Carney: interest rate rise “is moving closer”

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Mark Carney, the Governor of the Bank of England, has hinted that the UK may be approaching the point when interest rates finally begin to rise.

Talking to Parliament’s Treasury Select Committee on Tuesday 14 July, Mr Carney intimated that improving economic performance, growth and stability mean that the point at which rates may start to climb “is moving closer”.

He also reiterated that rate rises would be gradual “and to a limited extent”, promising a “new normal” that is far lower than the levels seen prior to the financial crisis.

Meanwhile, Monetary Policy Committee (MPC) member Ian McCafferty – who was one of two MPC members to vote for a 0.25% rate increase on five consecutive occasions in late 2014 – told the committee that a rate hike is “finely balanced”.

News of the comments hit a few hours after the Office for National Statistics (ONS) released its inflation figures for June, which show that the Consumer Price Index (CPI) has once again fallen to 0%. Downward movement in the prices of clothing and food, as well as a smaller rise in air fares than that observed twelve months prior, were contributing factors.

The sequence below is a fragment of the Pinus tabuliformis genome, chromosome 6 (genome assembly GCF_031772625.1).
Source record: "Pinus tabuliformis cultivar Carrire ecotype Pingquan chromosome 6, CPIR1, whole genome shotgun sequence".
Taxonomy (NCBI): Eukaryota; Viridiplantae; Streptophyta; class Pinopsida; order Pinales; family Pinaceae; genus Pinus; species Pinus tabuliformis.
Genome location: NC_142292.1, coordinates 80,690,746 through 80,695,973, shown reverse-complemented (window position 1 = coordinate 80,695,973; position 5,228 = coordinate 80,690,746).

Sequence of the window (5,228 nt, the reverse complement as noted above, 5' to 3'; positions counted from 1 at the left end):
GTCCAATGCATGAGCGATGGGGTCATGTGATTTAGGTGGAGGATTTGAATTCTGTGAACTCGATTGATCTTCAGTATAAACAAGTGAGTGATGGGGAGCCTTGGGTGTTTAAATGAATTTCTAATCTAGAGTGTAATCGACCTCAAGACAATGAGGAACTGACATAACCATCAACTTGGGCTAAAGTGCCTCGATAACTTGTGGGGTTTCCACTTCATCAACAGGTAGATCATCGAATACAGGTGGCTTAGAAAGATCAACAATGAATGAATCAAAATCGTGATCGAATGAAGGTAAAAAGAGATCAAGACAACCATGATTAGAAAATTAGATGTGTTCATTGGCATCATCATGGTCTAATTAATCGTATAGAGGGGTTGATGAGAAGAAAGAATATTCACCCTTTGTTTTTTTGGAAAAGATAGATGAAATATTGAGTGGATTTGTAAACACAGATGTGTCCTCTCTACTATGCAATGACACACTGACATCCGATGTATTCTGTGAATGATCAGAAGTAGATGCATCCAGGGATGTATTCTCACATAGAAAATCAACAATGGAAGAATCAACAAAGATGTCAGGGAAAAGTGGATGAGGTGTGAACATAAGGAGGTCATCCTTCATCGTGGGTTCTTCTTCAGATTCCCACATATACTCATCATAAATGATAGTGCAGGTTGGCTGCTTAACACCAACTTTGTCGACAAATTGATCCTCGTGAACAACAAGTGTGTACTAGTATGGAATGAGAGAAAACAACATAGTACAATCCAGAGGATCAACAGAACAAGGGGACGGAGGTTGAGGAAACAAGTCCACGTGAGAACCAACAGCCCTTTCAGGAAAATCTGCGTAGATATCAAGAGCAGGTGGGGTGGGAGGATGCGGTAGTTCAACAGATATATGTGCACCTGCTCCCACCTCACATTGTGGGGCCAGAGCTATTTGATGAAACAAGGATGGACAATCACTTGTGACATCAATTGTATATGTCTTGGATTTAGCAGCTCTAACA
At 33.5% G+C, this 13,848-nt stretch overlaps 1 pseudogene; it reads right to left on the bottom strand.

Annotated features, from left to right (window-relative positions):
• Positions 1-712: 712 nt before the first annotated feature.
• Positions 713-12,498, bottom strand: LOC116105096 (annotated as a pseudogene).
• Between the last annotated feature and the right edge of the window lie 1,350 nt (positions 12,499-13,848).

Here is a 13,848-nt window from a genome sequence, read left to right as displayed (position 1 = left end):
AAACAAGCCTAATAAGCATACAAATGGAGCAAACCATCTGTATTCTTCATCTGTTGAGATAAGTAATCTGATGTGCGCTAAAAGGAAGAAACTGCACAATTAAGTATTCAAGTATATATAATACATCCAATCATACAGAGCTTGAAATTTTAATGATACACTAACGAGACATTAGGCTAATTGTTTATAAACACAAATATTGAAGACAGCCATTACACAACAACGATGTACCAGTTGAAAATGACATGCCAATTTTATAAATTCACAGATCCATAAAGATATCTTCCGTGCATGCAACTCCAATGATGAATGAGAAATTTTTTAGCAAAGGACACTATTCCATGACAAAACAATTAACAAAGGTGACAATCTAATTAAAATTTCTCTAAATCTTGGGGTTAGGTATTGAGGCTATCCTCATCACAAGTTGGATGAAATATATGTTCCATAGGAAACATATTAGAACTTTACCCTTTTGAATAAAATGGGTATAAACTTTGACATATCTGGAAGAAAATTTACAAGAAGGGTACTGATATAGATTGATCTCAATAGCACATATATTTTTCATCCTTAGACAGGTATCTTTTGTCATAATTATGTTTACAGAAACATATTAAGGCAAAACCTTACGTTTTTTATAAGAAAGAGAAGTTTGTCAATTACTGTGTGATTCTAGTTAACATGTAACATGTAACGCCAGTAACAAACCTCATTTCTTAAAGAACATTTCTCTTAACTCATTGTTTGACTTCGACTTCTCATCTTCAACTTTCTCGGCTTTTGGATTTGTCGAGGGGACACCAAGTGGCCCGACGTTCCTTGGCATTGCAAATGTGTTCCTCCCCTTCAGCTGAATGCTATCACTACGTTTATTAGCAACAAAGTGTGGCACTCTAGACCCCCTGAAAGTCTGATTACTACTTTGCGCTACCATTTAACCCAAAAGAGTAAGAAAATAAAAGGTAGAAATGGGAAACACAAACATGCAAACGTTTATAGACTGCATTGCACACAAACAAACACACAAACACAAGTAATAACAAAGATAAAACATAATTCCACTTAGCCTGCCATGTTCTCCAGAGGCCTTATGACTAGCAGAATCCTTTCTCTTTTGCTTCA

The low inflation seen the first half of 2015 has been a primary factor in the MPC’s return to unanimity regarding holding interest rates at their current level. It may not delay rises indefinitely, however; last month, McCafferty’s fellow hawk Martin Weale told the Financial Times that the Bank of England should be prepared to raise rates as early as August – even if inflation remains down for longer than anticipated 1.

Read more on the latest CPI figures at ONS.GOV.UK.

References

  1. Giles, C. and Giugliano, G. “Bank of England hawk says prepare for UK rate rise”. Financial Times. 23 Jun 2015.

This information should not be interpreted as financial advice. Mortgage and loan rates are subject to change.

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